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Carol W. LaGrasse, reprinted from Positions on Property, Vol. 2, No. 3 (Oct.-Dec. 1994)

Will the betrayal and eradication of "Mom and Pop" small operators of mines in Alaska be repeated during implementation of the California Desert Protection Act of 1994?

In 1979, Congressman Morris Udall promised that the expansion of Mt. McKinley National Park to create the 6½ million acre Denali National Park and Reserve would not hinder the development of existing mining claims.

"We want to make it abundantly clear that it is our intention that these persons possessing valid existing mineral rights should be permitted access to their claims to exercise those rights. Reasonable access should not mean access which is so hedged with burdensome restrictions as to render the exercise of his valid rights virtually impossible…

"The bottom line of our position is that holders of valid existing claims will not be precluded by the Federal Government from reasonable development of these claims. When conflicts arise between the essential needs of the holder of valid claim for reasonable access to work or develop his claim and restrictions to minimize the adverse impact on the ecology of the conservation system unit, then if such conflict cannot be resolved by agreement, the Federal Government must be prepared to accept the degree of environmental harm that is unavoidable if the holder's essential needs are to be met or be prepared to purchase the claim in question."(1)

The National Park Service destroyed mining businesses in Denali National Park and the other new national parks in Alaska, yet delayed compensation or simply never compensated the businesses.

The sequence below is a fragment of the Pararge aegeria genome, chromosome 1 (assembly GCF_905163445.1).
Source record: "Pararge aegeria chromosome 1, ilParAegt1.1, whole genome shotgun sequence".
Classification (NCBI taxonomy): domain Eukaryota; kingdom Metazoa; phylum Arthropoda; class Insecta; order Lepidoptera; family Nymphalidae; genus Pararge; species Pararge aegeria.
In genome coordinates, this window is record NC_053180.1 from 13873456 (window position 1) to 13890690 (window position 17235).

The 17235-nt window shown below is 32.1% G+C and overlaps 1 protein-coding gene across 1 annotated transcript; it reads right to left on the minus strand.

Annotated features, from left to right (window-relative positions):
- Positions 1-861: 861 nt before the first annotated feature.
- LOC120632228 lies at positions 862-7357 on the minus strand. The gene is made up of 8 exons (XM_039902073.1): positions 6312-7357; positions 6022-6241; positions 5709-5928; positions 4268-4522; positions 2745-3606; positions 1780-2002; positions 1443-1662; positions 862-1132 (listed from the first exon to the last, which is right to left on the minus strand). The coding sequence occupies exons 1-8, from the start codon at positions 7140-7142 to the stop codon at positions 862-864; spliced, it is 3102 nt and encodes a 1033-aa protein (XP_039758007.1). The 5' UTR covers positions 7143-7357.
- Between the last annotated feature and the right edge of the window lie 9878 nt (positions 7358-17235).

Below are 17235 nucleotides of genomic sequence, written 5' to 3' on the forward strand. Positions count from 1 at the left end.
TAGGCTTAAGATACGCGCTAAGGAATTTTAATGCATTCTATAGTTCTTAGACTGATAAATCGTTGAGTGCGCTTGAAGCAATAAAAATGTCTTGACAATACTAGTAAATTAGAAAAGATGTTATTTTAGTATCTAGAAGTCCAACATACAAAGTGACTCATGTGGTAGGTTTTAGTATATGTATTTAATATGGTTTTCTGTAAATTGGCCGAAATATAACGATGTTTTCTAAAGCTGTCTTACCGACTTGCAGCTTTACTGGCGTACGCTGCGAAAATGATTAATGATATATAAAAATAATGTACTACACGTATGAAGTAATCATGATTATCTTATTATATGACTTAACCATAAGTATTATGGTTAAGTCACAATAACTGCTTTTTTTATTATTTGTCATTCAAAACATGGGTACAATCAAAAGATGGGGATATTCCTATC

For the first five years after the 1980 beginning of the Alaska National Interest Lands Conservation Act (ANILCA), the Park Service ignored the colorful, vibrant small gold mines in Kantishna which were surrounded by the enlarged park boundaries, giving them "emergency" permits to continue the same operations. Then Park Service employees invited the Northern Alaska Environmental Center to sue to shut down the mines, which they did under the auspices of the Sierra Club Legal Defense Fund in 1985 and received an injunction against mining until the Park Service completed park-wide environmental impact statements (EIS's).

The self-sufficient mining way of life "ground to a halt," according to Jim Burling of the Pacific Legal Foundation. Over the next five full years, the Park Service compiled the environmental impact statements. Nearly all the miners went broke during the wait.

Theoretically, the miners could sue for compensation in Federal District Court but to do this they had to have a mining plan approved by the Park Service. The plans were impossibly expensive to prepare to the Park Service's ever-changing requirements and in the end the Park Service told one miner they would not approve any until the parkwide EIS was done.

Only one tiny operation still continued to operate in 1990 of several dozen before the environmentalists brought their lawsuit.

Finally complete in 1990, the Park Service's EIS's were based on assumptions so exaggerated that it would be absolutely impossible to receive a permit to mine again at Kantishna.